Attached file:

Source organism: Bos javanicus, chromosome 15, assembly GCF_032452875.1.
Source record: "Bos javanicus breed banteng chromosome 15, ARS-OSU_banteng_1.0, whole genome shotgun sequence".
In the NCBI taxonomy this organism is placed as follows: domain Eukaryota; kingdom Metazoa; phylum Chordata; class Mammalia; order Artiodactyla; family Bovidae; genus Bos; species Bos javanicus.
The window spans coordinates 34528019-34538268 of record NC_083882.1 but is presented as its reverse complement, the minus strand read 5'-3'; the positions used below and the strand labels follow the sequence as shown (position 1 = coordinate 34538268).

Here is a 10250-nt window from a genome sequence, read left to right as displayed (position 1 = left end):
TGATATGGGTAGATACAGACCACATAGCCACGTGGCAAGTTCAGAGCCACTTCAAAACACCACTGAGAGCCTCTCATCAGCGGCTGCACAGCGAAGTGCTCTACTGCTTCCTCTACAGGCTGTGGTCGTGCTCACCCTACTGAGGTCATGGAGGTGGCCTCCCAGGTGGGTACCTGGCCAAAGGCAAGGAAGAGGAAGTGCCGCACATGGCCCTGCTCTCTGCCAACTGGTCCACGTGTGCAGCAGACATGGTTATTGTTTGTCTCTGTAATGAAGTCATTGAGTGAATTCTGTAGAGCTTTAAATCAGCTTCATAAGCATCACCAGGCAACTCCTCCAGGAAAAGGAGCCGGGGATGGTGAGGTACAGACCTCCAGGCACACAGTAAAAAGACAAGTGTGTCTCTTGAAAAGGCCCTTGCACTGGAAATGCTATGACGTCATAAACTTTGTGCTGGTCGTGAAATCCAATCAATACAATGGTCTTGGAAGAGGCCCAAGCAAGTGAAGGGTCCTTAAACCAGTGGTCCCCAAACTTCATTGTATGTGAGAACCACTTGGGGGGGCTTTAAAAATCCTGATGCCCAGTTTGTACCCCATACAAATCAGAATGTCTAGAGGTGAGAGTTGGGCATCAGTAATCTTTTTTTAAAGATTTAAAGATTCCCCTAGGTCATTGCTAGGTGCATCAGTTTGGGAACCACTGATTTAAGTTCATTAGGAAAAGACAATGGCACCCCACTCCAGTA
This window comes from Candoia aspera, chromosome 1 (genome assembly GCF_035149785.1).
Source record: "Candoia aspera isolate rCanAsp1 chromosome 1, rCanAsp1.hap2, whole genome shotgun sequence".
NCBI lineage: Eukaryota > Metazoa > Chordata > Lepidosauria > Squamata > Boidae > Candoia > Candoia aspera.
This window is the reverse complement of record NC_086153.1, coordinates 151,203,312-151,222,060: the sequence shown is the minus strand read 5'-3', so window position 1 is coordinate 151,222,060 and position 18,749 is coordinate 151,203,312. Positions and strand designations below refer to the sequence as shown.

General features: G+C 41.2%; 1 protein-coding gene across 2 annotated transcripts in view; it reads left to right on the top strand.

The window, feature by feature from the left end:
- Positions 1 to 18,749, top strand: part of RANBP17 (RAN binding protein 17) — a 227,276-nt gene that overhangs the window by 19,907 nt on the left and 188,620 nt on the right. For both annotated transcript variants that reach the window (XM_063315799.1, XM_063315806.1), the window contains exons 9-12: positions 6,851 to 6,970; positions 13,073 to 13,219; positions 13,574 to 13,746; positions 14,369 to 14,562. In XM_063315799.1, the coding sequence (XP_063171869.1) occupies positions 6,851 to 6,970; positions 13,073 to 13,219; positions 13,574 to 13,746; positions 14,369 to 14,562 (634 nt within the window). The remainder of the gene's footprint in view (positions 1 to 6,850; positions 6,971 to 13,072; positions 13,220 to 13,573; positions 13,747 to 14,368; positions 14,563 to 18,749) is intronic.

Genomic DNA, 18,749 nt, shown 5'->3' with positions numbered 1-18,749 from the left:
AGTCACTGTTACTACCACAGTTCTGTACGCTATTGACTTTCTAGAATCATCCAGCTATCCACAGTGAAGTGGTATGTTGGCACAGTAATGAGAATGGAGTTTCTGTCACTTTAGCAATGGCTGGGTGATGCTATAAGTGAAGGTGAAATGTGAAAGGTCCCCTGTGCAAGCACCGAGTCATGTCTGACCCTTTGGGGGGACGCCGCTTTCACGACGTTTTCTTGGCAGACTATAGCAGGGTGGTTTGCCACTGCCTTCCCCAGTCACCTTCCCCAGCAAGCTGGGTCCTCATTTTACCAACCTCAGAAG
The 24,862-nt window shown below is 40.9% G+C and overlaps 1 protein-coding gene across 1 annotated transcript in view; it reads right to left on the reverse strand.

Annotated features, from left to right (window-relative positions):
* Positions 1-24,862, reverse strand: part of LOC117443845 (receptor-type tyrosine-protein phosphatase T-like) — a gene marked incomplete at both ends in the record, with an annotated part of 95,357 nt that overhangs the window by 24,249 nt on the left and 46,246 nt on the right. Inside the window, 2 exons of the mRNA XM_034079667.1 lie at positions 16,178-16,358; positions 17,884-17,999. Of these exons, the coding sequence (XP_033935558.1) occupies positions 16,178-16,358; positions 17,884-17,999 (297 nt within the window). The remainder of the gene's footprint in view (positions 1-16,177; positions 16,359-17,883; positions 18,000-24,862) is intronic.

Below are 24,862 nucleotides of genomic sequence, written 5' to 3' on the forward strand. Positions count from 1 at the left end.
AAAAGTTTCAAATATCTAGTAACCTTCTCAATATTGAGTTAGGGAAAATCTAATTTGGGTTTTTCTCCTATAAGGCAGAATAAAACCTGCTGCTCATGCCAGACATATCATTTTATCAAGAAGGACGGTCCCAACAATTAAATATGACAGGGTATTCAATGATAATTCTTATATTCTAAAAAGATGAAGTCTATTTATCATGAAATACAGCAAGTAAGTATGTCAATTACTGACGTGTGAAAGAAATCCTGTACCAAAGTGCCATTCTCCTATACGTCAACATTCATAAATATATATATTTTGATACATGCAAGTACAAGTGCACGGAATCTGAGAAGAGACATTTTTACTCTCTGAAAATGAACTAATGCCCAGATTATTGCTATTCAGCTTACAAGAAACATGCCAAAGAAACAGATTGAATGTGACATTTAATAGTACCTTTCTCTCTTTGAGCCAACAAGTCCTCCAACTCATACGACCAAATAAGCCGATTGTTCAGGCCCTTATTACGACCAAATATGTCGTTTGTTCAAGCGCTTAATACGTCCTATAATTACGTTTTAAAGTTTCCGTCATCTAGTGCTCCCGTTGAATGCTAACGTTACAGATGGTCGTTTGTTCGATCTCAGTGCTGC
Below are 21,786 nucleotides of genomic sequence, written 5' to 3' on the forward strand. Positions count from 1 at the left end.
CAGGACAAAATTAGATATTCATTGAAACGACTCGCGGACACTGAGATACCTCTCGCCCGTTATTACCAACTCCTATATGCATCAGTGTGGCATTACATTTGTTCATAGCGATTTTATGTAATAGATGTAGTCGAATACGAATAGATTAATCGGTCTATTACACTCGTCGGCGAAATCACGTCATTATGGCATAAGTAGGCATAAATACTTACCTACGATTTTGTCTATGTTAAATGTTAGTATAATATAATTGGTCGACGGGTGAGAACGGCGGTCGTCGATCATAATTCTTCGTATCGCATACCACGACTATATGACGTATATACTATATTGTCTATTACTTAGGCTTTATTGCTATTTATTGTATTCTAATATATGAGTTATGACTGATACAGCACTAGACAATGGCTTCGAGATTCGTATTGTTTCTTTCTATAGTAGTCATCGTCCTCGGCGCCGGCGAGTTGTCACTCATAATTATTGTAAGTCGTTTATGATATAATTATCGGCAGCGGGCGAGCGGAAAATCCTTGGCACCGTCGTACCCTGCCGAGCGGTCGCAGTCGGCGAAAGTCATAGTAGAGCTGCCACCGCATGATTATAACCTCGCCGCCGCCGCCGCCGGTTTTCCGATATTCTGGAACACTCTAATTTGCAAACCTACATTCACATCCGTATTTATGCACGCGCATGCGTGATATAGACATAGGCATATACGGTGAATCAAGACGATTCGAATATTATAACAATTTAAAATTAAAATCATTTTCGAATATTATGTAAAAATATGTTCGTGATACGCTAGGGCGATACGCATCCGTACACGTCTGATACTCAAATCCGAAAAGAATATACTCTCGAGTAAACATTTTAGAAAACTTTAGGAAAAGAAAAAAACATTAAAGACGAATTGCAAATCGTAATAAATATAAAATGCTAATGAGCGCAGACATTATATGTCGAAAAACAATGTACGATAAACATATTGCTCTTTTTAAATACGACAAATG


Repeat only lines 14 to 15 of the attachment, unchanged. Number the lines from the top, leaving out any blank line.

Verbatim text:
Genomic DNA, 18,749 nt, shown 5'->3' with positions numbered 1-18,749 from the left:
AGTCACTGTTACTACCACAGTTCTGTACGCTATTGACTTTCTAGAATCATCCAGCTATCCACAGTGAAGTGGTATGTTGGCACAGTAATGAGAATGGAGTTTCTGTCACTTTAGCAATGGCTGGGTGATGCTATAAGTGAAGGTGAAATGTGAAAGGTCCCCTGTGCAAGCACCGAGTCATGTCTGACCCTTTGGGGGGACGCCGCTTTCACGACGTTTTCTTGGCAGACTATAGCAGGGTGGTTTGCCACTGCCTTCCCCAGTCACCTTCCCCAGCAAGCTGGGTCCTCATTTTACCAACCTCAGAAG